April 27, 2019 | by: Shea Oakley | 0 Comments
Posted in: Follow Up From Sermons
Many Christians have written of the resurrection of Jesus Christ. The number of words devoted to this event is likely only surpassed by the many accounts of His death. In a sense this seems unfortunate. It is not that his Passion is to be trivialized. The story of the cross is the story of the ages and it is certainly true that without Good Friday there would be no Easter. But for all its meaning the physical death of Christ was not as singular an event as His triumph over that death. All men die. Only one has returned to life…so far
In some sense it is futile to try to capture the full meaning of the Resurrection in words. No matter how much is written on the subject human beings will always fall short in trying to adequately communicate its implications. What happened outside of Jerusalem in a rich man’s tomb on that long ago morning in some sense defies description. Yet we who find our best expression of devotion in writing continue to try.
So many words come to mind when a believing heart considers Easter morning; strong words like victory, triumph and glory; softer ones like hope, joy and restoration. We find ourselves thinking about a frightened, deeply depressed band of disciples suddenly being delivered from despair by the One who was delivered from death. Their experience reminds us of the moments when we, too, have been rescued from the same kind of hopelessness by the Spirit given us by Jesus after He went to be with His Father…and ours.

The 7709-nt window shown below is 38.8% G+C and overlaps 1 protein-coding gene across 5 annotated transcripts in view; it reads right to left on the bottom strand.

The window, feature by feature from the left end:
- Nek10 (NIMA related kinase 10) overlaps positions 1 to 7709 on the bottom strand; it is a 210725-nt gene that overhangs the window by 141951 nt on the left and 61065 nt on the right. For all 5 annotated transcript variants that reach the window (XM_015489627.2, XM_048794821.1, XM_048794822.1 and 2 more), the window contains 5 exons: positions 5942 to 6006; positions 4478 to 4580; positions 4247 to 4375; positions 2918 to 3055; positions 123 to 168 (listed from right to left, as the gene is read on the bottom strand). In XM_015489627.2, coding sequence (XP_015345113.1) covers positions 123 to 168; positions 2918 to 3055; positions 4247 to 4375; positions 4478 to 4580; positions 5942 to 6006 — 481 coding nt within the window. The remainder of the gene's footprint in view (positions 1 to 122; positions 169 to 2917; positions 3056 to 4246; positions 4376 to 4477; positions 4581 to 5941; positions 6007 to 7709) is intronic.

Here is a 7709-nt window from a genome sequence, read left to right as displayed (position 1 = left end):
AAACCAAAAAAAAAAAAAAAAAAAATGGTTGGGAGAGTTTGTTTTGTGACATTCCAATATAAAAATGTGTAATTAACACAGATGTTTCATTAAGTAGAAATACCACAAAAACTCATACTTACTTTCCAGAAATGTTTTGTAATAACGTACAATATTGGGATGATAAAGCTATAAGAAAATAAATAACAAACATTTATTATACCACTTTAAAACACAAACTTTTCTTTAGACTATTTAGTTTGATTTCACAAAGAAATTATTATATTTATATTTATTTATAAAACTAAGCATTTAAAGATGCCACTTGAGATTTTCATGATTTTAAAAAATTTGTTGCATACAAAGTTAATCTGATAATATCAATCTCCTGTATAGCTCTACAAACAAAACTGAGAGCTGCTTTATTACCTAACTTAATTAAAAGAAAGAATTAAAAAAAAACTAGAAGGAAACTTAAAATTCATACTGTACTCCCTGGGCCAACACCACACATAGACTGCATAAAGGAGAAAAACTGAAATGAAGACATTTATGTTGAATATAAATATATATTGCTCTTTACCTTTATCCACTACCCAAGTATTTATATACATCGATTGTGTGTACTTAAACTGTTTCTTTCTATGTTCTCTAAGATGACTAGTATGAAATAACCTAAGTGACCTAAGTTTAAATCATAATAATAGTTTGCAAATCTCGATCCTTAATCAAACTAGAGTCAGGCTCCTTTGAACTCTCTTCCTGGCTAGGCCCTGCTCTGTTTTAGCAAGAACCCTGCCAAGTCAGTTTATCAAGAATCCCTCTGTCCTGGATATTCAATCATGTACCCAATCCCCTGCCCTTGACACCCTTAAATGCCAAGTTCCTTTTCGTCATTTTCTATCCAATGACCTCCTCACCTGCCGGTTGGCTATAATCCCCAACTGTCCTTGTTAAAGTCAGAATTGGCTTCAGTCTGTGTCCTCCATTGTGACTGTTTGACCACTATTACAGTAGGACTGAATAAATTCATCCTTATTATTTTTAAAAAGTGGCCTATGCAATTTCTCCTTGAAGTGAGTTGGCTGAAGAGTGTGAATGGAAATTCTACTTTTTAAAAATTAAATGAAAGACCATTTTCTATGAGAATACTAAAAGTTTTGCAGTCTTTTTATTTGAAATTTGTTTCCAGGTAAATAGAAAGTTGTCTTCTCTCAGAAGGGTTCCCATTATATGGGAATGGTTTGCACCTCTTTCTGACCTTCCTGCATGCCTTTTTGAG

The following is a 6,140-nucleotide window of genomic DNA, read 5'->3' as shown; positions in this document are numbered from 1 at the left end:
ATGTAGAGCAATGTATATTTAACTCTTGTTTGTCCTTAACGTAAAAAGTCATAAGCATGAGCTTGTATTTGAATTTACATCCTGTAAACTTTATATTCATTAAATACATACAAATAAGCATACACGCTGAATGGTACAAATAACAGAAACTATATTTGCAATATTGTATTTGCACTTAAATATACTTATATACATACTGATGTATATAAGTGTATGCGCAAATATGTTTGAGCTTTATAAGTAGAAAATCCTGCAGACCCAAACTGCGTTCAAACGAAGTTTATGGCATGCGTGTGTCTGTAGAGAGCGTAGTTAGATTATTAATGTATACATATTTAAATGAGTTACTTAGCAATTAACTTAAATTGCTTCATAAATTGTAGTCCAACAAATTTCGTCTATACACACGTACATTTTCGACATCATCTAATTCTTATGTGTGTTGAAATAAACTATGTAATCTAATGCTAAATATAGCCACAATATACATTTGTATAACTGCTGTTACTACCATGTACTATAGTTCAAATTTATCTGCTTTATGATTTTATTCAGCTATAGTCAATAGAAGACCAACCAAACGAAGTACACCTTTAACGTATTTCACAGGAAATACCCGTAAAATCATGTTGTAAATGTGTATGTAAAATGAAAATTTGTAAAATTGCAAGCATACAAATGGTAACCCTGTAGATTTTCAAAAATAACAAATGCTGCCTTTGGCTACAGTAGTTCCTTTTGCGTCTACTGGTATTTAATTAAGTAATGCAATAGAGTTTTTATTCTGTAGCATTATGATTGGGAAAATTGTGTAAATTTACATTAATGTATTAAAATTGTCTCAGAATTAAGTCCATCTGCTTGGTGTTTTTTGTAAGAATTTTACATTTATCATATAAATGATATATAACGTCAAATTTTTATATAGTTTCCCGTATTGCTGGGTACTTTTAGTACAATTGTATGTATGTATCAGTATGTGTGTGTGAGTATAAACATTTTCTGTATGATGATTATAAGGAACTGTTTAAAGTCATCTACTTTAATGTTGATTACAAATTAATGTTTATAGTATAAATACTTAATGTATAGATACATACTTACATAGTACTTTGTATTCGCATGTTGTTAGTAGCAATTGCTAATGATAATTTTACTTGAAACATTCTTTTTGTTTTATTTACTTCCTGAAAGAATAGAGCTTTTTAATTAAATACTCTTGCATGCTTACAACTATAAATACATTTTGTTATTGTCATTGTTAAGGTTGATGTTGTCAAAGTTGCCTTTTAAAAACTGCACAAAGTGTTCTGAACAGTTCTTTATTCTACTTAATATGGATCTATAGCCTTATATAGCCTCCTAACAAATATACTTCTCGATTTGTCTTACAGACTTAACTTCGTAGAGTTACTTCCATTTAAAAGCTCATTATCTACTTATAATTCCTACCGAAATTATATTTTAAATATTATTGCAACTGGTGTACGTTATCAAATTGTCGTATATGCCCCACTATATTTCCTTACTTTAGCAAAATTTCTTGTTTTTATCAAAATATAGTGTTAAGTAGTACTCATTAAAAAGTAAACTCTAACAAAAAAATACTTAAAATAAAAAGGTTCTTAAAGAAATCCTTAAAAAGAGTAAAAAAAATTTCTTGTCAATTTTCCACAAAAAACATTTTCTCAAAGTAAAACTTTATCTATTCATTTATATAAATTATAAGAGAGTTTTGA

We are also reminded of the hope of our own resurrection some day. The Easter story is one that tells us not only of a happening from the past but also one yet to come. The raising of Christ guarantees the raising of His followers when God brings down the curtain on the history of the world as we now know it. Easter is, in this sense, the ultimate prophetic event. For those who dwell in a world still fallen it generates a hope so blessed that it, too, is beyond the expressive power of words. This is the hope that flows with the contemplation of the stone being rolled away someday from our own empty tombs. It is what enables the Christian to go through the deepest of waters and come out on the other shore.
Perhaps it is in starting with the word "hope" that we best find a place to honor Easter to the extent it can be done so in writing. Christians are people of hope. Our Savior has been called "The Blessed Hope" and we who know Him rejoice in the ultimate reality of the phrase. It is at this time of year we are reminded of its meaning. Resurrection Day, and all it implies, speaks to us of why we are who we are and why we follow the One we follow.
The truth is that, whether it is in one word or ten thousand, we are always just scratching the surface when we write about the events of that morning. It was too great to be captured by our faculties, too wonderful to be grasped by the finite efforts of men. What happened was for us, but fully describing it remains beyond us.